We knew very early on in structuring the story that telling the history of Robison County was going to be very important because I felt that audiences needed to know what the atmosphere was in that county where both the crime took place, and they needed to have that information before the trial takes place because it’ll inform your opinion of all the information that you’re hearing. There’s a history of questionable practices at the hand of law enforcement in this county, so it was important for audiences to have that understanding of the history there before we get to the trial, and a lot of people at first are like, “Whoa, you’re really stepping away from this story. You’re transporting back in time about 10 years and then playing out a series of events over that decade until we get back to this trial.” But we felt it was very important to experience what this world looked like at that time where these young men were raised and grew up. And then from there, we really wanted to play the final three episodes like a trial – the prosecution’s narrative, which was the public narrative, comes first and then in episode four, you’re hearing Daniel’s version of the events. Daniel didn’t testify at trial, so he’s never really been able to tell his story in full to a mass public audience, so we felt that was really important for audiences to have a full understanding on both sides of the story, which hadn’t really been told before.
What was it like reconstructing the trial? Judge Weeks didn’t allow cameras into the courtroom, but there are these audio recordings – and then you learn during the course of the series that at least some of them have deteriorated or been destroyed.
It was really fascinating because we had the trial transcript. That was the only thing we had at first and it was over 8000 pages long. As we were reading through it, there were pieces of information and statements made that were part of the court record that were shocking. This trial is very much a rollercoaster and you’re hearing pieces of evidence or statements being made and accepted as evidence in the court record — they’re opinions and that really isn’t allowed in our legal system currently. A lot about what can be said and accepted as evidence and entered into the court record has been clarified over the past 30 years, but at the time, you’re seeing a lot of inconsistencies during the trial. So when we went to the courts and said we want to get the audio recordings, those audio recordings were in the physical tape format as they were recorded in 1996 when Daniel Green’s trial took place, so if you weren’t sitting in the Robison County Courtroom during those days of the trial, nobody’s ever heard this audio before. That was really exciting [because] we wanted to put people in that courtroom, and because there weren’t cameras, we used photo visual effects, taking all the individuals that were involved in the trial – the lawyers, obviously Daniel Green and Larry Demery, and Judge Weeks, and we rebuilt it all in a virtual courtroom, using still photos. It was a process that we were really excited about, how to bring something to life visually where visuals didn’t exist.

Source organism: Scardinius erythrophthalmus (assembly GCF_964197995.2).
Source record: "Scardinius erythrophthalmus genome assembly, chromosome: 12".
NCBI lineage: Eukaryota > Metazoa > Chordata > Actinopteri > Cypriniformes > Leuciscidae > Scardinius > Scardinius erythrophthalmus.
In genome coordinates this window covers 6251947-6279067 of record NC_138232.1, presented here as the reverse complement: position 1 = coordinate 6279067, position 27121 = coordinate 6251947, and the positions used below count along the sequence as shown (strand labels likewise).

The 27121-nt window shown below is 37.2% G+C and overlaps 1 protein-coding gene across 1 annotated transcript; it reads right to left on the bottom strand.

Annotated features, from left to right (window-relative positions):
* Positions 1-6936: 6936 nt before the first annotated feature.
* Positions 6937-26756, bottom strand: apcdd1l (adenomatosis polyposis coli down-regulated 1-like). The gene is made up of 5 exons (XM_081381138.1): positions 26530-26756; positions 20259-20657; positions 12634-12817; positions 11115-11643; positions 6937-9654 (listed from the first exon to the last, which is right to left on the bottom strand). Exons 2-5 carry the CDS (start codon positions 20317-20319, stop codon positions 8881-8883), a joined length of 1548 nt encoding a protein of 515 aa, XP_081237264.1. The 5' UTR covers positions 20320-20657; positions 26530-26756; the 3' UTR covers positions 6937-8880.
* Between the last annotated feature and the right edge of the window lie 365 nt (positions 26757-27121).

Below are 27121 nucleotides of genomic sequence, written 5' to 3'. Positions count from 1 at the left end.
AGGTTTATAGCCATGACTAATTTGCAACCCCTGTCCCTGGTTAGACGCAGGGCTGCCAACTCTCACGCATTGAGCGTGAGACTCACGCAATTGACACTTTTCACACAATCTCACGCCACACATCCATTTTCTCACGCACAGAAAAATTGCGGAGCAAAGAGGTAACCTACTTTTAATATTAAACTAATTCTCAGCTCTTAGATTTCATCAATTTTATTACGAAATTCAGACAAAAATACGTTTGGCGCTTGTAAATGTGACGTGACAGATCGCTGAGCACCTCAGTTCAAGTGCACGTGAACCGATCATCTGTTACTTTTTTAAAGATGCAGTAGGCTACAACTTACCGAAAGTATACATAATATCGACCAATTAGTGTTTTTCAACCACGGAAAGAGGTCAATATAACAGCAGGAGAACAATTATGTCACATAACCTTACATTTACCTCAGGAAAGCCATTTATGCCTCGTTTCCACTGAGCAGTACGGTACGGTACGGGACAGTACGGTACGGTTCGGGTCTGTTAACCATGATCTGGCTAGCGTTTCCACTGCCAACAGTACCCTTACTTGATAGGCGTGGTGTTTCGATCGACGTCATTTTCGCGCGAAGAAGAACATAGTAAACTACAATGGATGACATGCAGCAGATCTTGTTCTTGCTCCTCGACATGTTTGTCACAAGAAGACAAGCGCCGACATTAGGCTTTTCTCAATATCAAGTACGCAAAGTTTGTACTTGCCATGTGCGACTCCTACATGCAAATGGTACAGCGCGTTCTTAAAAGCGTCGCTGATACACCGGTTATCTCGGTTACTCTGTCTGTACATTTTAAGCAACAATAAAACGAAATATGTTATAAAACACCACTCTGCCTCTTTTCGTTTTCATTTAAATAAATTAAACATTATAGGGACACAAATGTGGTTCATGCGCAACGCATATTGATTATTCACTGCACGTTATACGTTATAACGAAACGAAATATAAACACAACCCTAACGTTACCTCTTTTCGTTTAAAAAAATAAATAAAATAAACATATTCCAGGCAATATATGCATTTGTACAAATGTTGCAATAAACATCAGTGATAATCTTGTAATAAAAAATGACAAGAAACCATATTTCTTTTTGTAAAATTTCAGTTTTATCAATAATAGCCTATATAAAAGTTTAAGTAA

Was there anything that changed your ideas of what this could be or changed directions on you?